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Awareness and attitude of junior doctors towards BSG guidlines
  1. I Ahmed *1,
  2. A Zaidee2,
  3. C Mitchell2
  1. 1Gastroenterology, NHS, Bristol, UK
  2. 2Gastroenterology, Scarborough and North East Yorkshire NHS Trust, Scarborough, UK


Introduction Clinical guidelines are intended to improve quality of care and standardise the management of well-defined clinical situations. This also enables us to set standards against which clinical practice can be assessed. Clinical guidelines have proliferated but less effort is expended over their implementation. Junior doctors deal with a wide spectrum of clinical scenario and are exposed to these guidelines. Whether this is beneficial will depend upon knowledge of their existence, usage and perceived usefulness as quality assessment tools. This study assessed junior doctors' awareness and compliance with the BSG guidelines for the management of ascites due to liver cirrhosis in a local NHS trust.

Methods A survey was sent to 75 junior doctors (20 SpR and 55 SHO) during 2007–2008 who undertook therapeutic paracentesis for liver cirrhosis. This questionnaire assessed awareness and confidence in the BSG guidelines. To assess compliance objectively, case notes of patients admitted with ascites and underwent therapeutic paracentesis over the same period were studied. The documentation of the procedure was analysed against BSG guidelines. Information was also collected from hospital electronic resources for laboratory results. The parameters assessed were consent, technique, analysis of ascitic fluid, use of albumen, drain removal and diuretics use in accordance with BSG guidelines.

Results Out of 75 doctors who were approached, 70 (93%) returned the questionnaire. All respondents perceived guidelines as effective educational tools and to improve quality of care. 88% have carried out the procedure in the last 2 years but only 55% were aware of the BSG guidelines. Out of these, only 68% claimed being compliant. Respondents had greater awareness and confidence in clinical guidelines endorsed by their hospital, but less in those by BSG. The most preferred methods for adoption were local availability, e-learning modules and education.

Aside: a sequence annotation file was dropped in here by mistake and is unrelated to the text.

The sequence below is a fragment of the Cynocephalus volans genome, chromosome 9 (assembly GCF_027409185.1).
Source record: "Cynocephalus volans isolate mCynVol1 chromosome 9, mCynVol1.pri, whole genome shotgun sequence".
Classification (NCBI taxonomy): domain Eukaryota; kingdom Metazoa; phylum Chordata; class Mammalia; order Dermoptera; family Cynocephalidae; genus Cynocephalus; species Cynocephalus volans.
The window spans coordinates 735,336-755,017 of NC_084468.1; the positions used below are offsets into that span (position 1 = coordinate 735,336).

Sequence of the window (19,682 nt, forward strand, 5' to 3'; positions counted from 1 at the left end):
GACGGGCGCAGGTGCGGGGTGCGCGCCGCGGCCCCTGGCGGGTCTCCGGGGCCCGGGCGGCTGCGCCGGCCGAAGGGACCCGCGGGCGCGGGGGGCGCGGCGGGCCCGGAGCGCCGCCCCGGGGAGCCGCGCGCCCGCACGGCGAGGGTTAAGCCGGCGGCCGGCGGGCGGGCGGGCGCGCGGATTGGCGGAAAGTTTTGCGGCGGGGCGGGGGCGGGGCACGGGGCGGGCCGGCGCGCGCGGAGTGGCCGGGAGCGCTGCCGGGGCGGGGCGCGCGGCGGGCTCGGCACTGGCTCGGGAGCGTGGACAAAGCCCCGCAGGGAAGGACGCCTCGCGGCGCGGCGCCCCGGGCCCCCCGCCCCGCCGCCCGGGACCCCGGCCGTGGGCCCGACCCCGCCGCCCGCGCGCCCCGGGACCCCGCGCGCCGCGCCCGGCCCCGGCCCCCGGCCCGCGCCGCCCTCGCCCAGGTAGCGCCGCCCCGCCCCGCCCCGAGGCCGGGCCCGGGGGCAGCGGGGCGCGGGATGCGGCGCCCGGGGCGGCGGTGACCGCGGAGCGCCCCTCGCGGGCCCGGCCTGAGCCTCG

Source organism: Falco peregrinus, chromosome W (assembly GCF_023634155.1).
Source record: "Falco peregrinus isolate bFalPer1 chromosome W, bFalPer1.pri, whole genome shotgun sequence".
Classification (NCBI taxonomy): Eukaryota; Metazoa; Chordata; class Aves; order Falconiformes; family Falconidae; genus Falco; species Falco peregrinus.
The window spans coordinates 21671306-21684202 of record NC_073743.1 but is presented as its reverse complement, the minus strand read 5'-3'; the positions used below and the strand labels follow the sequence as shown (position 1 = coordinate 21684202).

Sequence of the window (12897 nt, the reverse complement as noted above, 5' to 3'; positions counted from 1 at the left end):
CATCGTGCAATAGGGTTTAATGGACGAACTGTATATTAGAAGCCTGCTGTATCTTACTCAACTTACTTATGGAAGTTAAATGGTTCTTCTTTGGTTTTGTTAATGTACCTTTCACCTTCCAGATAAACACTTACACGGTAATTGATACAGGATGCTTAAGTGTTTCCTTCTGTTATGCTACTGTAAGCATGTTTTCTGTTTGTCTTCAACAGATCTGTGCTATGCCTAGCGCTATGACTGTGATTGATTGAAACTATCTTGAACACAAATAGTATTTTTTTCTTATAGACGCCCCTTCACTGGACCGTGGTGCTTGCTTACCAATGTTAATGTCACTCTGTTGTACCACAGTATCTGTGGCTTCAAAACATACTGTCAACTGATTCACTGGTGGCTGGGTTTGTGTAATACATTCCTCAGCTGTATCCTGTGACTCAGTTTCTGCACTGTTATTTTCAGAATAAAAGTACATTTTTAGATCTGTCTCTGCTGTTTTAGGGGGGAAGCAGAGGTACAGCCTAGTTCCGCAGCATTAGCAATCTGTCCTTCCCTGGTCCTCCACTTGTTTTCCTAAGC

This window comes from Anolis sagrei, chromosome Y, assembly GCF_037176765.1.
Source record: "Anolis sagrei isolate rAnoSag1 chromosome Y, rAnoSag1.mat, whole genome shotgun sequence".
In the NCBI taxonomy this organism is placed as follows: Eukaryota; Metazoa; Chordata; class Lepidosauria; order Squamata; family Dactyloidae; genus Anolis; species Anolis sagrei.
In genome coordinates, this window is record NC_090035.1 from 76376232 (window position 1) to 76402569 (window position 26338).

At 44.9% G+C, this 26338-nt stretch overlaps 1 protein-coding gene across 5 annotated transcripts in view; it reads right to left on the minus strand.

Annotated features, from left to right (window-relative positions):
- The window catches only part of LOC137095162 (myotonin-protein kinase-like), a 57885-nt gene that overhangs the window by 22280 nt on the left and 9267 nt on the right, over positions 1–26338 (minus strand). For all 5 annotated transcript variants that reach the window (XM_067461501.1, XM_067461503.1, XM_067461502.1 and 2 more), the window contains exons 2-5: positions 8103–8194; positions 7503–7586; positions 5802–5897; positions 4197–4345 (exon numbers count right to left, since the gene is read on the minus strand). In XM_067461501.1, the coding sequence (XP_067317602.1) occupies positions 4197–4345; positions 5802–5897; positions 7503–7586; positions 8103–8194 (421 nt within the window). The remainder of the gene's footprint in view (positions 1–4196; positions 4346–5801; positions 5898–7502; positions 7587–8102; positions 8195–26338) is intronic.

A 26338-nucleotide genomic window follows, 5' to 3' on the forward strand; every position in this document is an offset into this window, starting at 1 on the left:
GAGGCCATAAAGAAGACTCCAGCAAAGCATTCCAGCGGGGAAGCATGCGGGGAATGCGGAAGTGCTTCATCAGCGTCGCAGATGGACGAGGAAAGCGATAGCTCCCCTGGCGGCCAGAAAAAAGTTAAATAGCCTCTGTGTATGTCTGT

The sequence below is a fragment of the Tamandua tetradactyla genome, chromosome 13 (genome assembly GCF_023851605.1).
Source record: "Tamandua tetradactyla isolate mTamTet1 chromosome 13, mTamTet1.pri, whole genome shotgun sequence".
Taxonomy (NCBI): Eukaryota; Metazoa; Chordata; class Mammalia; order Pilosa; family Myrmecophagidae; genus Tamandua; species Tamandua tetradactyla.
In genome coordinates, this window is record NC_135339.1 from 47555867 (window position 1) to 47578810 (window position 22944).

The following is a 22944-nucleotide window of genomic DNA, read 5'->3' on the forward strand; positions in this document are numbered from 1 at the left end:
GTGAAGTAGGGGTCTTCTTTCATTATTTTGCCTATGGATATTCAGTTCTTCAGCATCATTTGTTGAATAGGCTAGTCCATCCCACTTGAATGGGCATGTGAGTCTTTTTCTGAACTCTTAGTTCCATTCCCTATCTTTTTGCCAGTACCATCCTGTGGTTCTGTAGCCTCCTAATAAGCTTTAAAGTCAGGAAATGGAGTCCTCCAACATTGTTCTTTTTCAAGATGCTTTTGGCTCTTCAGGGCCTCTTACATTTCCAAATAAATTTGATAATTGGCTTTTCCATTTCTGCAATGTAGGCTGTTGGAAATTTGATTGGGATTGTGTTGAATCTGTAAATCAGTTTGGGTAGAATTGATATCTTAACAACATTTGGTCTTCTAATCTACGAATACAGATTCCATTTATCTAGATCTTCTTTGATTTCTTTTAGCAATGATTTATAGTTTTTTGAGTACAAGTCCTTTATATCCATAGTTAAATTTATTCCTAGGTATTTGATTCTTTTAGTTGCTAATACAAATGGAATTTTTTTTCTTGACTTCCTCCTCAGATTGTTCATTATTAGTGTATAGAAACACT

From the case note study, a total of 50 procedures were recorded. Documentation of the procedure was available in 94% of cases. Compliance with BSG guidelines (>80%) was achieved in only 40 % of the cases and 60% were only partially compliant. Analysis of ascitic fluid, use of albumen, and drain removal were poorly compliant areas.

Conclusion This survey suggests that, although junior physicians felt that guidelines are valuable educational tools, awareness of their existence was poor as was compliance with the set standards. If clinical guidelines are to improve quality in clinical practice, they must be more effectively disseminated and implemented. To broaden junior physicians' adoption of guidelines, clinical governance must be strengthened and supported by regular and fully resourced audit. Such actions must have the active support of NHS trusts.

  • guidlines

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  • Competing interests None.

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